Abbey de Monte Cassino

Abbey de Monte Cassino, Italy

Abbey de Monte Cassino, Italy

John the Baptist

The gallery below contains images of the cartoon and the original studies for the fresco of John the Baptist for the chapel in the Basilica of Monte Cassino, Italy located 81 mi southeast of Rome at 1706 feet altitude. Saint Benedict of Nursia established his first monastery, the source of the Benedictine Order, here around 529. It was destroyed in WWII during the of Battle of Monte Cassino.

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Jan 17, 1944 – May 19, 1944; The Battle of Monte Cassio lasted 123 days during WWII. 
When the allies landed in Italy, the thought was to move straight up the boot of Italy in order to take hold of Rome..But, they were stopped by the Germans in the town of Cassino where the Abbey of Monte Cassino stood staring down their necks. For well over 6 months the allies advance came to a complete halt. Because the Abbey completely dominated the entire valley the allies assumed (and it turned out wrongly) that the Germans were IN the abbey of Monte Cassino; Using it for their devastating artillery fire. Although both sides were trying not to destroy the Abbey, founded by St Benedict, because of its great historical and religious significance the order was finally given to bomb the Abbey of Monte Cassino.
After the war, the Abbey was completely rebuilt. Almost exactly as it was but without the frescos that decorated the walls. They did not survive the battle.

After the war the Abbey was rebuilt and in 1964 Pope Paul VI reconsecrated it.

After eight years of study under the Italian artist Pietro Annigoni, Long was rewarded by a commission at the Abbey of Monte Cassino.

In the mid-1970’s I had a knock on my studio door in Florence Italy. I was greeted by two monks...They had come to ask if I would be interested in painting a fresco in one of the restored but empty chapels. Of course, I asked if they had inquired after the maestro Pietro Annigoni. They said they had, but because his schedule had him occupied for some time he had kindly recommended me. Of course, realizing what a great honour that would be to help in the restoration of the abbey, I accepted.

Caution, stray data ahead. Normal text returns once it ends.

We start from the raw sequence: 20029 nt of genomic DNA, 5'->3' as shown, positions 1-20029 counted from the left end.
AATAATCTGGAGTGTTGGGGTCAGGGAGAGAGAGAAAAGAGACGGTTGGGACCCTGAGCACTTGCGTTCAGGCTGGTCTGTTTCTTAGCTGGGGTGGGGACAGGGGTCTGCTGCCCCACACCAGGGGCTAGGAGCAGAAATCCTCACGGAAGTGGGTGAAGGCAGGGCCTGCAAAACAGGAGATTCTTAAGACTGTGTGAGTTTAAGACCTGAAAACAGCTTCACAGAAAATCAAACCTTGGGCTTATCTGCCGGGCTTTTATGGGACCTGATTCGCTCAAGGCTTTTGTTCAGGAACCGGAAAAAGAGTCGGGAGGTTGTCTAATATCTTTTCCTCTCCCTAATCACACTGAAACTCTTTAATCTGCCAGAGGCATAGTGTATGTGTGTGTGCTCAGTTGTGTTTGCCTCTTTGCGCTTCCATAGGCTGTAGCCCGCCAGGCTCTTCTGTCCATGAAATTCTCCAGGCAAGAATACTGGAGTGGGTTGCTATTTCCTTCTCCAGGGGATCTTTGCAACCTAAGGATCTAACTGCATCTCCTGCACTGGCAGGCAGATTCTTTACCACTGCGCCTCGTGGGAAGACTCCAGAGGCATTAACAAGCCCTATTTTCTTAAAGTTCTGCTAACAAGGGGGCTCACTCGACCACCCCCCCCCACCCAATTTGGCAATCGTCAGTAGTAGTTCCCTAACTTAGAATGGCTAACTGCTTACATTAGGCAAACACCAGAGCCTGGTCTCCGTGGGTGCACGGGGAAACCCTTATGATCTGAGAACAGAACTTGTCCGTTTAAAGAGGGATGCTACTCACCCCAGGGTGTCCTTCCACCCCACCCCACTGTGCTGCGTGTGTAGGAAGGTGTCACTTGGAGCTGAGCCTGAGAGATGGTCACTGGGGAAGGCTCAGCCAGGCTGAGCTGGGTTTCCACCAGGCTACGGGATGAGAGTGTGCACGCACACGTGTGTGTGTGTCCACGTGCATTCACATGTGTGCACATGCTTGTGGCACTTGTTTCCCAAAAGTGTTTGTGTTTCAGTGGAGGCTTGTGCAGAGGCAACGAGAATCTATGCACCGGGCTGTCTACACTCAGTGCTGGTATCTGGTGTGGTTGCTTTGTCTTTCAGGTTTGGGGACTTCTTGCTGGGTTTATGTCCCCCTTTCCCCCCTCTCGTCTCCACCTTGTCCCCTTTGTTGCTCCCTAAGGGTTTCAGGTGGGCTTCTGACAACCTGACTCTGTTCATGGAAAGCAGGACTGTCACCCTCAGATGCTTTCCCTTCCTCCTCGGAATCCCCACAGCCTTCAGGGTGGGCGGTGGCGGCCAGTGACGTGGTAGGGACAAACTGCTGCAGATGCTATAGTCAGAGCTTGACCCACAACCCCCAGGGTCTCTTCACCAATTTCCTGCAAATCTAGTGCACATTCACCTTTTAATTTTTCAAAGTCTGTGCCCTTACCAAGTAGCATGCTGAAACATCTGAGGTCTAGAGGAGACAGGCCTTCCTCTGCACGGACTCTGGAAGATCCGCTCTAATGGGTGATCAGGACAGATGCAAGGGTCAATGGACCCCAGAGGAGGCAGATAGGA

I was then asked to visit and basically, select the chapel for me to produce a fresco within.

Because I was the first person to be asked, besides the maestro, I had an open choice of which chapel and saint to choose. Being a protestant, I chose a subject I was most familiar with, in my belief: The baptism of Christ; The chapel of Saint John the Baptist. 
The chapel is well placed midway in the basilica on the left side facing the altar. There are three places which meant three subjects depicting the life of John the Baptist. An interesting commission indeed.  Inside the chapel, on the left, my subject was john in the desert. The right side: was the beheading of John the Baptist, and in the center was the baptism of Christ which was the last of the frescos to be done.

His painting there is the only non-Italian artist’s work of the Abbey’s frescoes. There were three frescos executed in the chapel of St. John the Baptist, they were the first frescos to be put in the restored Basilica since its destruction in WWII, these works are studies for the alter, central fresco.

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